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British mammals' fight for survival

June 13, 2018

Almost one in five of British mammal species face a high risk of extinction, according to the first comprehensive review of their populations for more than 20 years launched today by The Mammal Society and Natural England.

The red squirrel, wildcat and the grey long-eared bat are all listed as facing severe threats to their survival.

The review - commissioned by Natural England working in partnership with Scottish Natural Heritage and Natural Resources Wales - also found other mammals such as the hedgehog and water vole have seen their populations decline by up to 66% over the past 20 years.

Climate change, loss of habitat, use of pesticides and road deaths are all putting pressure on some of the best loved and most recognisable of Britain's 58 terrestrial mammals, whose current status, historical and recent population trends, threats, and future prospects have all been assessed in the review. The work will prioritise conservation actions and also sets an agenda for future research efforts.

Prof Fiona Mathews, Mammal Society Chair and professor of Environmental Biology at the University of Sussex, said: "This is happening on our own doorstep so it falls upon all of us to try and do what we can to ensure that our threatened species do not go the way of the lynx, wolf and elk and disappear from our shores forever."

The Mammal Society is now calling for more research to be carried out urgently to get a clearer and more accurate picture of Britain's mammal populations. For many species, including common animals such as rabbits and moles, very little information is available.

Last month, the Society launched a Mammal Mapper app so that any nature lover could record sightings of local mammals using just their smartphone.

Prof Mathews, lead author of the Review of the Population and Conservation Status of British Mammals, said: "The report highlights an urgent requirement for more research to assess population densities in key habitats because at present, uncertainty levels are unacceptably high. It is possible that declines in many species are being overlooked because a lack of robust evidence precludes assessment. There is also an urgent need to quantify precisely the scale of declines in species such as the hedgehog, rabbit, water vole and grey long-eared bat. Effective and evidence-based strategies for mammal conservation and management must be developed before it is too late."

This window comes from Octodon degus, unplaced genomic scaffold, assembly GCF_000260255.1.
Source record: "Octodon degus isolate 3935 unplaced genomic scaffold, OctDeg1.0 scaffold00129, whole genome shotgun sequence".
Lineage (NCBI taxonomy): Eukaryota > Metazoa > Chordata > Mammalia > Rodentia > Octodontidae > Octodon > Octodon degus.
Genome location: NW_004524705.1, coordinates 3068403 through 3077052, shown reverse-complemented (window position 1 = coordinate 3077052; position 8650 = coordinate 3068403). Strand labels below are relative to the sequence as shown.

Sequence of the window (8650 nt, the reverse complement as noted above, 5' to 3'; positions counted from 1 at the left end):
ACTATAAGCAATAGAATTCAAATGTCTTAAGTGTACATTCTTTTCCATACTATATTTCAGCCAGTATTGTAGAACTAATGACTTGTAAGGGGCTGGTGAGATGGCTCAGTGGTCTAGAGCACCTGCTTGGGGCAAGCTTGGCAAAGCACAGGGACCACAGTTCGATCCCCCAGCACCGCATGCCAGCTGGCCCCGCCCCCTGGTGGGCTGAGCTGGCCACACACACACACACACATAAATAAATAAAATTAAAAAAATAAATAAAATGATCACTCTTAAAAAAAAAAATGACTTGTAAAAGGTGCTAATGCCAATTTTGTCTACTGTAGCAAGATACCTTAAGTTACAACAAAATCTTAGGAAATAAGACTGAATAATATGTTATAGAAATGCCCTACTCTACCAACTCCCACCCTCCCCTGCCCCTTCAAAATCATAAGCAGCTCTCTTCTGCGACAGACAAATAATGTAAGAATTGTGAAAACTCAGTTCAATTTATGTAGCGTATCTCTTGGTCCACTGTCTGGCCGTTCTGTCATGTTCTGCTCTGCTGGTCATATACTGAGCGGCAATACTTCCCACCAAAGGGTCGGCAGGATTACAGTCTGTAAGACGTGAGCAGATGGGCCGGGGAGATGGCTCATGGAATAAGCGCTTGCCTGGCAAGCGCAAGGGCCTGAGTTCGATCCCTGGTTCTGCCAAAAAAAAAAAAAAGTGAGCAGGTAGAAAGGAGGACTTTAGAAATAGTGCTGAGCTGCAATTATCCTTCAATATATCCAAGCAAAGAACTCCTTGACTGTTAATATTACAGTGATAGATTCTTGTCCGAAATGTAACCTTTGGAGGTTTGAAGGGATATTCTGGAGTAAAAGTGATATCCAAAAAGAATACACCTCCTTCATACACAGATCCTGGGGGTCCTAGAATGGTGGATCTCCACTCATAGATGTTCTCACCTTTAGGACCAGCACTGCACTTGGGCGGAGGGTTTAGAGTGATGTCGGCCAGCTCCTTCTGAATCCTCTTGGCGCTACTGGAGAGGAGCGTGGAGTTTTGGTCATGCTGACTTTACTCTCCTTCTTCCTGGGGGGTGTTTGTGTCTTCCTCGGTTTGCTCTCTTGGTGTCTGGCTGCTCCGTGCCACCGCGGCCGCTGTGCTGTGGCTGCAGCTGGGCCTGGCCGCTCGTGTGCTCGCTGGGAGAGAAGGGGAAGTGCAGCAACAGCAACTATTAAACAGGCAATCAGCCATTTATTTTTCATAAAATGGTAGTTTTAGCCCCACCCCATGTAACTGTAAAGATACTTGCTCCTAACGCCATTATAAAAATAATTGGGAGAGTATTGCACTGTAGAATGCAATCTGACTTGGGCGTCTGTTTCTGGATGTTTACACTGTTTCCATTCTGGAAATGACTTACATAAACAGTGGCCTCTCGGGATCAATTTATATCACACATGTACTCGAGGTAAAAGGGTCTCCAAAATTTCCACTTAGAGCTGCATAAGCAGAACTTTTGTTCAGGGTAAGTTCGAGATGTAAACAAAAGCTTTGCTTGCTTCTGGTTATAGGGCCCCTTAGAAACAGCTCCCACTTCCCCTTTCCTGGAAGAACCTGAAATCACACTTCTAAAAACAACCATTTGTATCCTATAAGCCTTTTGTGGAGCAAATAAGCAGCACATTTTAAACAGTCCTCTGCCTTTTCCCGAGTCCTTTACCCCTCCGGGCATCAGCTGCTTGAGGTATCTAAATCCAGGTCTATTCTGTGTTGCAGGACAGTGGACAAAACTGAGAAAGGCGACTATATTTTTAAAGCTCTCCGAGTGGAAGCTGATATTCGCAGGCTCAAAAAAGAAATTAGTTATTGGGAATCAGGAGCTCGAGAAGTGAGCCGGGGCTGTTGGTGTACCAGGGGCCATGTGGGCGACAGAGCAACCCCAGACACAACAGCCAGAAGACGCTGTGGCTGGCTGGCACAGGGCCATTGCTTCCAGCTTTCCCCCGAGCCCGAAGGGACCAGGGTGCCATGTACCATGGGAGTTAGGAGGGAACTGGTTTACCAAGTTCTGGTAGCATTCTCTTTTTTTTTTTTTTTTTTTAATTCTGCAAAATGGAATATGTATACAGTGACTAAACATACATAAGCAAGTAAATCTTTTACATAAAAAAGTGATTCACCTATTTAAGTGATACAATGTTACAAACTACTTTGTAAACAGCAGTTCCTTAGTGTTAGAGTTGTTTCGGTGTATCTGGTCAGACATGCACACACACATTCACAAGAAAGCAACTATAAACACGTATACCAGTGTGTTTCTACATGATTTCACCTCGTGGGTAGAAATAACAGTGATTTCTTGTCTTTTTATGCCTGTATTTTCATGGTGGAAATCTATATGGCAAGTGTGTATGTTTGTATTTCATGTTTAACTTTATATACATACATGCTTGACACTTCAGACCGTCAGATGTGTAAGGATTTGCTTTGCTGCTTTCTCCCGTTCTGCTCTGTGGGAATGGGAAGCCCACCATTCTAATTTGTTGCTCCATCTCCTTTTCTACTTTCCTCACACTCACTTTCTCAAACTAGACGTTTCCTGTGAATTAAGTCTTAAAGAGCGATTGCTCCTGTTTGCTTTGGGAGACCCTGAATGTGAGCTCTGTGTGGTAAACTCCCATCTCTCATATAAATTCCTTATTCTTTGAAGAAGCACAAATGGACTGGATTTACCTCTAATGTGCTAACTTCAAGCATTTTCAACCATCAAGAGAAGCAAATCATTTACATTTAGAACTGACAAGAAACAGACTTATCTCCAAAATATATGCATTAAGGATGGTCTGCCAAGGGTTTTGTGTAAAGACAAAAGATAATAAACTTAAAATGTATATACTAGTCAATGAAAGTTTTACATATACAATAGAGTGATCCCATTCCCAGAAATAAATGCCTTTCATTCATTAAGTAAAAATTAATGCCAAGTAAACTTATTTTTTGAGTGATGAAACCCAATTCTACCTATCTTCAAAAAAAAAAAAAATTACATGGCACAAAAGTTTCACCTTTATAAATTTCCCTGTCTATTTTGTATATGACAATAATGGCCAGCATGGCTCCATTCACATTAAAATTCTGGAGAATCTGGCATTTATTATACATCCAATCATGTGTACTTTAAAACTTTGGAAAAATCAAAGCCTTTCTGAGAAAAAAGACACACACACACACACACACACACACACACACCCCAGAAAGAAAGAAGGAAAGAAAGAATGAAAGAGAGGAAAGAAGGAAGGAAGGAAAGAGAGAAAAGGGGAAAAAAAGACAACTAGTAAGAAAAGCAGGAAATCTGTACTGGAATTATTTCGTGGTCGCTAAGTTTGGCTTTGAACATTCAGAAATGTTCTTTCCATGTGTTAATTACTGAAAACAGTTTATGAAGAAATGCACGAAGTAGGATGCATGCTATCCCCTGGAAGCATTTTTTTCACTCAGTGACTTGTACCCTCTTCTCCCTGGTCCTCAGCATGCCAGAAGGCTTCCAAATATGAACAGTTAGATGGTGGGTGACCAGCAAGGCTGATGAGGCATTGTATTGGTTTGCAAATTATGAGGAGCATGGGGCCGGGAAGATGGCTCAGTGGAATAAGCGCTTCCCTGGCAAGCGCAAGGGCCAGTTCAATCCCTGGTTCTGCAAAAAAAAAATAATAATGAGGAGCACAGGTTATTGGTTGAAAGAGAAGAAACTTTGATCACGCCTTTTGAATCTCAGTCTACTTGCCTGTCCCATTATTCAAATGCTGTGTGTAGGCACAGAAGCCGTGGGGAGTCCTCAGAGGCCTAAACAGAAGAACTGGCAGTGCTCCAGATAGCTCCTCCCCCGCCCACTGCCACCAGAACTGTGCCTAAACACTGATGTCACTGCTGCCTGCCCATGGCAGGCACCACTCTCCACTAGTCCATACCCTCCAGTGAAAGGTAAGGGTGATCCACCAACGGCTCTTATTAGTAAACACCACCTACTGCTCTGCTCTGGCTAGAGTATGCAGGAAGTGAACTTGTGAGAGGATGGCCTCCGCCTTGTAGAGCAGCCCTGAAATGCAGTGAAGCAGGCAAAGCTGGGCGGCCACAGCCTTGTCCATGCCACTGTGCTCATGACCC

The report does highlight that some British mammal populations are in more robust health. Five species have increased in numbers in 20 years, and 18 species have increased their geographical range. The otter, polecat, beaver, wild boar are all now found in more locations than they were 20 years ago although it is also notable that many of the 'success stories' are species recently introduced to Great Britain, such as the grey squirrel and muntjac deer.

Surprisingly given their importance to both humans and wildlife, there is very little information on species such as brown rats and house mice: their population estimates are around 7 million, and 5 million respectively, but could in reality be much higher or lower.

Natural England Senior Specialist for Mammals, Katherine Walsh, who coordinated the project, said: "This project has significantly improved our understanding of the current status of terrestrial mammals known to breed in Great Britain, which is essential to underpin our efforts to protect them and their habitats. Natural England has been leading the way in efforts to recover these vulnerable species, notably through the 'Back from the Brink' project which aims to support the recovery of mammals and other species through habitat improvements across England."

Natural England have been leading the way in efforts to protect these vulnerable species, they have been working in partnership with a number of expert conservation organisations on the Back from the Brink project which aims to bring more than 20 species back from the brink of extinction. This project will benefit hundreds of species, improving habitats and helping to secure the natural recovery of mammals in Great Britain.

Liz Halliwell, Mammal Ecologist for Natural Resources Wales said: "The project has given us a better understanding of the status of many of the mammals in Wales. It has underlined the importance of having good data for all our mammal species, including some of our most common and widespread. Given the varying patterns of distribution across Britain, understanding area population trends is important."
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University of Sussex

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